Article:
Kosher vs. Sea Salt

Can I substitute sea salt for kosher salt in a curing recipe? I have been eye-balling the gravlax recipe featured. I am unsure of what the difference is between the two from a cooking standpoint.



ChefOno March 6, 2013

Sea salt usually has a significant amount of impurities, enough to taste in some recipes. It also costs more than what many chefs consider the standard, Diamond Crystal Kosher, which is cheap and neutral in flavor.

If the recipe gives you the weight to use and you own a kitchen scale (you should), you're good to go. Otherwise the problem is determining the amount to use as every sea salt and every kosher salt has a different size crystal and therefore a different weight for any given volume. You can try substituting one for one and make adjustments from there.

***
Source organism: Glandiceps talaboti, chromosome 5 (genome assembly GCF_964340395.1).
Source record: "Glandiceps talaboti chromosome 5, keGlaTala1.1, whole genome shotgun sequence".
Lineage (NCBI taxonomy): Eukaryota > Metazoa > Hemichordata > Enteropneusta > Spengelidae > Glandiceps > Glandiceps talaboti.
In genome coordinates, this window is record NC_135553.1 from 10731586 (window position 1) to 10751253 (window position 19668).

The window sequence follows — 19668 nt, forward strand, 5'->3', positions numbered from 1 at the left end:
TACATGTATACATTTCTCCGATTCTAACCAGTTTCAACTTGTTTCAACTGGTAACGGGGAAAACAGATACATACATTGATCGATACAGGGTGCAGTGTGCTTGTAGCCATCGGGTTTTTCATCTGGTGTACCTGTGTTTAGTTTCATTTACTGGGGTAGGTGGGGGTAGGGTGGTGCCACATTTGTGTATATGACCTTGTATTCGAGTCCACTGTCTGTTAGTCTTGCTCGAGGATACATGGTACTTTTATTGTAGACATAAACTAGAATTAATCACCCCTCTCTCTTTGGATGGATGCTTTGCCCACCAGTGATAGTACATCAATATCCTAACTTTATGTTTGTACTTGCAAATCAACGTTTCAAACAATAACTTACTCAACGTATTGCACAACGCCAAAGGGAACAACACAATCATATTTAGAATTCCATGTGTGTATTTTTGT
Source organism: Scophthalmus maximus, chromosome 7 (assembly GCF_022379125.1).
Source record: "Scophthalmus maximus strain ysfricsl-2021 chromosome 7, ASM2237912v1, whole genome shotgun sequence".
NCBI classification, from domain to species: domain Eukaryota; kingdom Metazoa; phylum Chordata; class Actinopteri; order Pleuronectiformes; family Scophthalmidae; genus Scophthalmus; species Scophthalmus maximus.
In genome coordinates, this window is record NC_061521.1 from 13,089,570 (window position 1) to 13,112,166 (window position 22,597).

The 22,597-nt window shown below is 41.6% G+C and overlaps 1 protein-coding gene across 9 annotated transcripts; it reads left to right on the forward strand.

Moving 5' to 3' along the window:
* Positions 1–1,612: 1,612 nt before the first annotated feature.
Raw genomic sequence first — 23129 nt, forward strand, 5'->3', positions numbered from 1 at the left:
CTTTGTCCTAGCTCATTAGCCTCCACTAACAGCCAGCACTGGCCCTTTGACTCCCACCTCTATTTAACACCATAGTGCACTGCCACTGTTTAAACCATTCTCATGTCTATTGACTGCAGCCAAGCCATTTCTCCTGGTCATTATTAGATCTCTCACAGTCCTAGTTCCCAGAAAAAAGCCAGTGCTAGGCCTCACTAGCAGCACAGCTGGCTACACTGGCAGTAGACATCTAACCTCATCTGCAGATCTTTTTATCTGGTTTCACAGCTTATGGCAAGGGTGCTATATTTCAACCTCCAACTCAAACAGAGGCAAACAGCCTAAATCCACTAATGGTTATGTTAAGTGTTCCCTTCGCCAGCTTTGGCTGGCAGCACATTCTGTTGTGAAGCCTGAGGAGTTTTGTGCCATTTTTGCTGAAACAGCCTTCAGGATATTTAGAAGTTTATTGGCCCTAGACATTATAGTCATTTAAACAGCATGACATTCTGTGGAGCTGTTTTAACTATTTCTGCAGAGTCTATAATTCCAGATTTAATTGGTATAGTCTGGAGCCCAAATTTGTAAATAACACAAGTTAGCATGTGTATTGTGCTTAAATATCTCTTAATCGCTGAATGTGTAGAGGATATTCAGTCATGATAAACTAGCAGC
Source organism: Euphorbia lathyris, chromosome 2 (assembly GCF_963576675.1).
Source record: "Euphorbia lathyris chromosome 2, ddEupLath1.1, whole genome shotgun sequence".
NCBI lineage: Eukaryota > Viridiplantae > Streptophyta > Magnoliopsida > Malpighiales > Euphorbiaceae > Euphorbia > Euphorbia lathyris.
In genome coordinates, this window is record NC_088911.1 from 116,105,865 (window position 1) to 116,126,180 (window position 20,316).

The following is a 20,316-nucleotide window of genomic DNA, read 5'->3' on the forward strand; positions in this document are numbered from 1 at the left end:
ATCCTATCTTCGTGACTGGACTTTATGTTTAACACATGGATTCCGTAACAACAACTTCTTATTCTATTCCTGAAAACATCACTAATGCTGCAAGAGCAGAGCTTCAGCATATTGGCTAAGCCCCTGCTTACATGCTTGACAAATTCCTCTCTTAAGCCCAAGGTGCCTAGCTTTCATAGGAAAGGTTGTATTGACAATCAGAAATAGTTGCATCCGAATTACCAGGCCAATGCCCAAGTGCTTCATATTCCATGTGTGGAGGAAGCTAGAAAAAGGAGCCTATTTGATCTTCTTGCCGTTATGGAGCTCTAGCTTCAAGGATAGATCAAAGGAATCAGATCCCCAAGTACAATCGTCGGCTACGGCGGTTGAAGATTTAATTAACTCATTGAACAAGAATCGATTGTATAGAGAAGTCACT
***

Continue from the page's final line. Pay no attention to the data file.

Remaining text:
HalfPint March 6, 2013
you can substitute the salt, if you are weighing out the amounts. If you are doing it by volume, you may need less sea salt since kosher salt is 'fluffier' than the more dense sea salt. If you do a 1:1 substitution with the sea salt, the ratio of cure will be saltier and gravlax may be more salty than intended.
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